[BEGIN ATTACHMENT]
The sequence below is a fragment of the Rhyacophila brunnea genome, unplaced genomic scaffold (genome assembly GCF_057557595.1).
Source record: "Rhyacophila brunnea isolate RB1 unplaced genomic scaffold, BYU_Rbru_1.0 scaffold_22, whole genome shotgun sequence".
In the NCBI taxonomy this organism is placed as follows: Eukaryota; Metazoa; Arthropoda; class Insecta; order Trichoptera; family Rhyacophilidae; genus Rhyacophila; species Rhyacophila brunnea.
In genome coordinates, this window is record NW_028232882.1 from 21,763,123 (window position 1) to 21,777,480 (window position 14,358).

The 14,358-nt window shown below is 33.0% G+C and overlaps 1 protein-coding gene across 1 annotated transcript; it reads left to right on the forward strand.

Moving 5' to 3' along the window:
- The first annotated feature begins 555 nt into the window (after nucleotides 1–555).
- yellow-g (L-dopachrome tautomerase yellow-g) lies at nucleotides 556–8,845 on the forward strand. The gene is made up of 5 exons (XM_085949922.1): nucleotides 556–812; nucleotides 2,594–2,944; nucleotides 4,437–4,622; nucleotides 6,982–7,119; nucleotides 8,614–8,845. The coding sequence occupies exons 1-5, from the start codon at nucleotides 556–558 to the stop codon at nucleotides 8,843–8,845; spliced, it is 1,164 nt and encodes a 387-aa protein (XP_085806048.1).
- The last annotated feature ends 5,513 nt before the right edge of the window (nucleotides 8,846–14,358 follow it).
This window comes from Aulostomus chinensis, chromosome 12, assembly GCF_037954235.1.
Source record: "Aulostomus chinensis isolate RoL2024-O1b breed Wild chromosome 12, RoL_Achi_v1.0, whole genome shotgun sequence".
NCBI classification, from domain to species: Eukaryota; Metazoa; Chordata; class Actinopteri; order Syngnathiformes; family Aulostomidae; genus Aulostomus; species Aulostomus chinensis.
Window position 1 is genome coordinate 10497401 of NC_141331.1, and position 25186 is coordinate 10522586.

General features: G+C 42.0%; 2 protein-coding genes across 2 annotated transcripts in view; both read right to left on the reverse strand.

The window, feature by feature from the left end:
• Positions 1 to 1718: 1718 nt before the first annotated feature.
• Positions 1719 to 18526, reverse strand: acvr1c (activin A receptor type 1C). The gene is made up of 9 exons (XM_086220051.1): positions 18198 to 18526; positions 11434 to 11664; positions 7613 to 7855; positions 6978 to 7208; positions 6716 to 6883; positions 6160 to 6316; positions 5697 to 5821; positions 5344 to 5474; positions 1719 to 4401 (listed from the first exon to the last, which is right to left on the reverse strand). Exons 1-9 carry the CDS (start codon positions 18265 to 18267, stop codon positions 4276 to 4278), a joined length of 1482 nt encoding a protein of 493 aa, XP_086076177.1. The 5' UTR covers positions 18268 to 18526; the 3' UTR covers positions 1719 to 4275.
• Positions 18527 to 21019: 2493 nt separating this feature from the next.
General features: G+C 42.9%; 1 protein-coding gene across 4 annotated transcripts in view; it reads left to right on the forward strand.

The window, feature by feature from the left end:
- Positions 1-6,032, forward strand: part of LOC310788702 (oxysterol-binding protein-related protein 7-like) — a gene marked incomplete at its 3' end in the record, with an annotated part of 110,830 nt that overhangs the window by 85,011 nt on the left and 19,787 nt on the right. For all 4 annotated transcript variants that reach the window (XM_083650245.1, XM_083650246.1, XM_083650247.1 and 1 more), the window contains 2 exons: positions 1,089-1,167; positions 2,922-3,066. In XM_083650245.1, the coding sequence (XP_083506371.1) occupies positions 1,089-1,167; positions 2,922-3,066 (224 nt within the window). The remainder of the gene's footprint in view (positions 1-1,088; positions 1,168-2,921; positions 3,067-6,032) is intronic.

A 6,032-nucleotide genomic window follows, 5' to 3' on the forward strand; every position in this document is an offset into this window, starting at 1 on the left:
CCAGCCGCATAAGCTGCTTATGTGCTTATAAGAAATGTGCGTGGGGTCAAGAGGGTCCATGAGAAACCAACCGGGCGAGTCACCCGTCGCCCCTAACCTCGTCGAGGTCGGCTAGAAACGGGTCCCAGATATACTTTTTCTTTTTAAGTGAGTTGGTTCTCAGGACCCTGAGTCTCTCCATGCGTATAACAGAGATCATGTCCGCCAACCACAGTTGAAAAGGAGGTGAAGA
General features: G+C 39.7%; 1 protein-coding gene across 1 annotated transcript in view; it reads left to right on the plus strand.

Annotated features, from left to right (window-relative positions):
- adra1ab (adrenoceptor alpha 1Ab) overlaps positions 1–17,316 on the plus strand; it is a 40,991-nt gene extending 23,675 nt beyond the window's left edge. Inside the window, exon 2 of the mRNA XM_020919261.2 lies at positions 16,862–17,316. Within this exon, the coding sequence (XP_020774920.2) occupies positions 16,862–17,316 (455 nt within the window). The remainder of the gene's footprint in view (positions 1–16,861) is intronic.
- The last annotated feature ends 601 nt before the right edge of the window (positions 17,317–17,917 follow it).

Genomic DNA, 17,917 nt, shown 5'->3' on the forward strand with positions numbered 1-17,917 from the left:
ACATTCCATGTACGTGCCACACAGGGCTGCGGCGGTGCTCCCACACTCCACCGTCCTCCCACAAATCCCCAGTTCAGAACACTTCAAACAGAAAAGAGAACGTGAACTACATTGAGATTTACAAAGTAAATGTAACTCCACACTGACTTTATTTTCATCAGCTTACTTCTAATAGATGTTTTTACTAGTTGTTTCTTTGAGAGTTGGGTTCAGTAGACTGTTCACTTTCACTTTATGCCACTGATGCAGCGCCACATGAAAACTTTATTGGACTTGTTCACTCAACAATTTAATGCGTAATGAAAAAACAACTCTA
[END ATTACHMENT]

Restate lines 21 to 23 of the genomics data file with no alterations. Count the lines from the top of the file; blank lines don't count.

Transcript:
- Positions 1-6,032, forward strand: part of LOC310788702 (oxysterol-binding protein-related protein 7-like) — a gene marked incomplete at its 3' end in the record, with an annotated part of 110,830 nt that overhangs the window by 85,011 nt on the left and 19,787 nt on the right. For all 4 annotated transcript variants that reach the window (XM_083650245.1, XM_083650246.1, XM_083650247.1 and 1 more), the window contains 2 exons: positions 1,089-1,167; positions 2,922-3,066. In XM_083650245.1, the coding sequence (XP_083506371.1) occupies positions 1,089-1,167; positions 2,922-3,066 (224 nt within the window). The remainder of the gene's footprint in view (positions 1-1,088; positions 1,168-2,921; positions 3,067-6,032) is intronic.

A 6,032-nucleotide genomic window follows, 5' to 3' on the forward strand; every position in this document is an offset into this window, starting at 1 on the left:
CCAGCCGCATAAGCTGCTTATGTGCTTATAAGAAATGTGCGTGGGGTCAAGAGGGTCCATGAGAAACCAACCGGGCGAGTCACCCGTCGCCCCTAACCTCGTCGAGGTCGGCTAGAAACGGGTCCCAGATATACTTTTTCTTTTTAAGTGAGTTGGTTCTCAGGACCCTGAGTCTCTCCATGCGTATAACAGAGATCATGTCCGCCAACCACAGTTGAAAAGGAGGTGAAGA